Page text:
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Great Head






Category: TSIMSHIAN TALES

Source: Indian Legends Retold

High up on an inaccessible cliff, there dwells an immense Head, very
fierce, with long, bushy hair and huge staring eyes. The people call
it the Great Head, and fear it very much.

There was once a family of ten boys who lost their parents at about
the same time of a mysterious disease. As they knew no near
relatives, the brothers continued to live alone in the forest.
However, one day the eldest failed to return from the hunt, and in the
morning the second brother went to look for him. That night he, too,
was missing. On the next day, the third brother set out to search for
the others, and so on until only one of the ten was left.

Now the youngest brother had scarcely started on their trail when he
stumbled over a queer little old man, half buried in the ground, and
entirely covered with green mold.

When he had dug him out and revived him by rubbing him with oil, the
boy told the stranger his story.

"I can tell you what has become of your brothers," exclaimed the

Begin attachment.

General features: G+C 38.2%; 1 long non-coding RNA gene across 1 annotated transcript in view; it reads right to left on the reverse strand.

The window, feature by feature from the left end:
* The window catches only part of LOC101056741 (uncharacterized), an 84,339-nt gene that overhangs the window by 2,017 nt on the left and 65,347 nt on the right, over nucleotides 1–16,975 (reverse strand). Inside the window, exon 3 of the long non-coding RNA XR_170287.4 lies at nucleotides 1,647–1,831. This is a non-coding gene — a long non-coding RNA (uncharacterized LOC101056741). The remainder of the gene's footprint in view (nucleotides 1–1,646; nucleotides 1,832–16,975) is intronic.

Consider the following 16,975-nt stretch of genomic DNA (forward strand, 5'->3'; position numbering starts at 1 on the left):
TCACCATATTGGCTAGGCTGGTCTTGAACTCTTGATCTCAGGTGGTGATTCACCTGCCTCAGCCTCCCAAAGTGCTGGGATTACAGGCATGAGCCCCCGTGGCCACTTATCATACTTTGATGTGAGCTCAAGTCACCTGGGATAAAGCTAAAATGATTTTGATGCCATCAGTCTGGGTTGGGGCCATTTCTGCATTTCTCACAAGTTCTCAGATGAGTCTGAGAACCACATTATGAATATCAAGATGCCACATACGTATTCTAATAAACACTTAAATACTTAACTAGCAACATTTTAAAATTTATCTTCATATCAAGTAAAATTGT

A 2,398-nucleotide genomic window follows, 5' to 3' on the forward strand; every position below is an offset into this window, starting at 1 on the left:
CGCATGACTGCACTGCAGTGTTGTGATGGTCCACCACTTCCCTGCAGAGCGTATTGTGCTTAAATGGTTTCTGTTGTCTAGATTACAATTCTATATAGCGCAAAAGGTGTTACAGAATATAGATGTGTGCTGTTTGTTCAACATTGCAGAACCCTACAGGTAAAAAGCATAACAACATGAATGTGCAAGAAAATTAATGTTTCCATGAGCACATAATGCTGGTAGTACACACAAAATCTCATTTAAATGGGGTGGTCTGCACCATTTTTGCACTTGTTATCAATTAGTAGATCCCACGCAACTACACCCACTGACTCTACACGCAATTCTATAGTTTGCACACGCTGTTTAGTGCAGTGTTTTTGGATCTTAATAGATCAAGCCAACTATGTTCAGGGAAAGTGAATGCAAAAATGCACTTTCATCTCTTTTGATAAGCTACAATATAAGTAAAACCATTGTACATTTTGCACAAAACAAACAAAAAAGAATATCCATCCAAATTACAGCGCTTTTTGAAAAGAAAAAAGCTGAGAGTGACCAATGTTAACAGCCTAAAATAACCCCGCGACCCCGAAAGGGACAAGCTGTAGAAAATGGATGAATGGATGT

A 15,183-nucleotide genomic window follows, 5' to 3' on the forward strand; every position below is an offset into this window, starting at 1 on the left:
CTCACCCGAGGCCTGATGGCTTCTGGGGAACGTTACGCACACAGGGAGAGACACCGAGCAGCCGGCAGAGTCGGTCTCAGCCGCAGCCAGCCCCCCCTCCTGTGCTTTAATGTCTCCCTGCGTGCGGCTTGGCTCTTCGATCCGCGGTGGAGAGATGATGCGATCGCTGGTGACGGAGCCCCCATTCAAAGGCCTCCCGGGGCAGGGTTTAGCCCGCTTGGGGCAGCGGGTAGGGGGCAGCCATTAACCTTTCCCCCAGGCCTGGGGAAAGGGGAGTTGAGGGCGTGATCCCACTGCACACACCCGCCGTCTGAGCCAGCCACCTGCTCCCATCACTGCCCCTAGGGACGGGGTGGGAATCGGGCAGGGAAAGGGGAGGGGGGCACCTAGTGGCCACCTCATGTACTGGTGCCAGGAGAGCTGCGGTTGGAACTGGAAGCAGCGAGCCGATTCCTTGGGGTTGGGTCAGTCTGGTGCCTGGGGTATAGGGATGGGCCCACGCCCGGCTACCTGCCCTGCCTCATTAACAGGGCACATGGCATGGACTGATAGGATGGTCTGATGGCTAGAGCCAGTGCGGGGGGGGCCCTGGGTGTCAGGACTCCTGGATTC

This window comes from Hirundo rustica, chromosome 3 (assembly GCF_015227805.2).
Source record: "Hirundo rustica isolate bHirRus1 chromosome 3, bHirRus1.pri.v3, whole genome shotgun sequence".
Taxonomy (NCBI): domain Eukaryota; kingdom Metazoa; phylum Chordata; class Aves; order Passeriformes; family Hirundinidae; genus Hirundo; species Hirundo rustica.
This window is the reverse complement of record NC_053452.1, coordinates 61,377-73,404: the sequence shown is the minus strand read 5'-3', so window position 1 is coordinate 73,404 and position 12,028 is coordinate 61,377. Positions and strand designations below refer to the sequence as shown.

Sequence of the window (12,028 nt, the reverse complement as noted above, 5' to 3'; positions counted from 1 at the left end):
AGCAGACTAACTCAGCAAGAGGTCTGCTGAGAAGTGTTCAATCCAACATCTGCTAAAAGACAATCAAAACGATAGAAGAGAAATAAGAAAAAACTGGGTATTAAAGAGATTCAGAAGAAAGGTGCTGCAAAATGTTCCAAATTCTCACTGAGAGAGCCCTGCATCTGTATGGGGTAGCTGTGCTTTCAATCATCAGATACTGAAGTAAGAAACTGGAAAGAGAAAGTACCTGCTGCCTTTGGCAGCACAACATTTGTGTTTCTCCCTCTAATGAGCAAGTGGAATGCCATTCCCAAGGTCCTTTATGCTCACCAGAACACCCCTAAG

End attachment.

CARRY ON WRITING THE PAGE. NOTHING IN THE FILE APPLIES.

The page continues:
little old man. "Without doubt, it is my brother, Great Head, who has
enticed them away."

"What! the Great Head is your brother?" asked the boy.

"Yes, he is," replied the little old man.

"Then you must know his ways and can help me to outwit him."

"I can tell you what he eats. Huge billets of maple wood--only
maple--are his favorite tid-bit."

"And is there anything he is afraid of?" the boy inquired.

"He fears my arrows, which grow ever larger as they fly!"

First the boy worked very hard chopping a great maple tree into
blocks; then he invited Great Head to a feast. But Great Head would
not come.

Then the little man, his brother, crept slyly to the foot of the cliff
through the long grass, and sent forth a magic arrow, which grew
larger and larger as it sped toward the mark. A great noise arose,
like that of a hurricane rushing through a forest. Down tumbled Great
Head to the foot of the precipice, and the nine youths whom he had
held captive were freed from the spell, and came joyfully home
again.





Next: How The Daylight Came

Previous: The Winged Hunter



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